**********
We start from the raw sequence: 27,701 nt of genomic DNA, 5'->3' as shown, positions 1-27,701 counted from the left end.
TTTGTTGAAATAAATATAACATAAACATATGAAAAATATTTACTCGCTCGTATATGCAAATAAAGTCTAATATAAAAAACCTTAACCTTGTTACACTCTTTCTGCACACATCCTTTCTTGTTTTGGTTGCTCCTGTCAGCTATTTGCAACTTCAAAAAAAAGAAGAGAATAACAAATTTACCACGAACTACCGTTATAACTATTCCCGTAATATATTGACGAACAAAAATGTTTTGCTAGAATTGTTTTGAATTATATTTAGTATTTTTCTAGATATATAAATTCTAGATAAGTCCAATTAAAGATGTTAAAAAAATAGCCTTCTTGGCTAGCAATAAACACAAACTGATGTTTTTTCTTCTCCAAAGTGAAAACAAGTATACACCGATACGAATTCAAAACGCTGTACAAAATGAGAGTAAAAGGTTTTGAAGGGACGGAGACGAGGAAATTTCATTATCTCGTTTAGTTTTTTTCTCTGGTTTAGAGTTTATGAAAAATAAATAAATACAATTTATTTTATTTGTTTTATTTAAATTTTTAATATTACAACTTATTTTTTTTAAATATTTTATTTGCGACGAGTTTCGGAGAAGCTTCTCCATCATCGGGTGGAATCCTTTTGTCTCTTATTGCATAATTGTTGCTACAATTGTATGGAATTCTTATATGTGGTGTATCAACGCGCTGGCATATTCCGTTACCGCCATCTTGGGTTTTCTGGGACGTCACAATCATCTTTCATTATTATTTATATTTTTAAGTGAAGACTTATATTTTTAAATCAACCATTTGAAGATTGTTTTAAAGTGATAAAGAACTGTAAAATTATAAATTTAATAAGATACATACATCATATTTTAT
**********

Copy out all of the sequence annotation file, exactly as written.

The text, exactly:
We start from the raw sequence: 27,701 nt of genomic DNA, 5'->3' as shown, positions 1-27,701 counted from the left end.
TTTGTTGAAATAAATATAACATAAACATATGAAAAATATTTACTCGCTCGTATATGCAAATAAAGTCTAATATAAAAAACCTTAACCTTGTTACACTCTTTCTGCACACATCCTTTCTTGTTTTGGTTGCTCCTGTCAGCTATTTGCAACTTCAAAAAAAAGAAGAGAATAACAAATTTACCACGAACTACCGTTATAACTATTCCCGTAATATATTGACGAACAAAAATGTTTTGCTAGAATTGTTTTGAATTATATTTAGTATTTTTCTAGATATATAAATTCTAGATAAGTCCAATTAAAGATGTTAAAAAAATAGCCTTCTTGGCTAGCAATAAACACAAACTGATGTTTTTTCTTCTCCAAAGTGAAAACAAGTATACACCGATACGAATTCAAAACGCTGTACAAAATGAGAGTAAAAGGTTTTGAAGGGACGGAGACGAGGAAATTTCATTATCTCGTTTAGTTTTTTTCTCTGGTTTAGAGTTTATGAAAAATAAATAAATACAATTTATTTTATTTGTTTTATTTAAATTTTTAATATTACAACTTATTTTTTTTAAATATTTTATTTGCGACGAGTTTCGGAGAAGCTTCTCCATCATCGGGTGGAATCCTTTTGTCTCTTATTGCATAATTGTTGCTACAATTGTATGGAATTCTTATATGTGGTGTATCAACGCGCTGGCATATTCCGTTACCGCCATCTTGGGTTTTCTGGGACGTCACAATCATCTTTCATTATTATTTATATTTTTAAGTGAAGACTTATATTTTTAAATCAACCATTTGAAGATTGTTTTAAAGTGATAAAGAACTGTAAAATTATAAATTTAATAAGATACATACATCATATTTTAT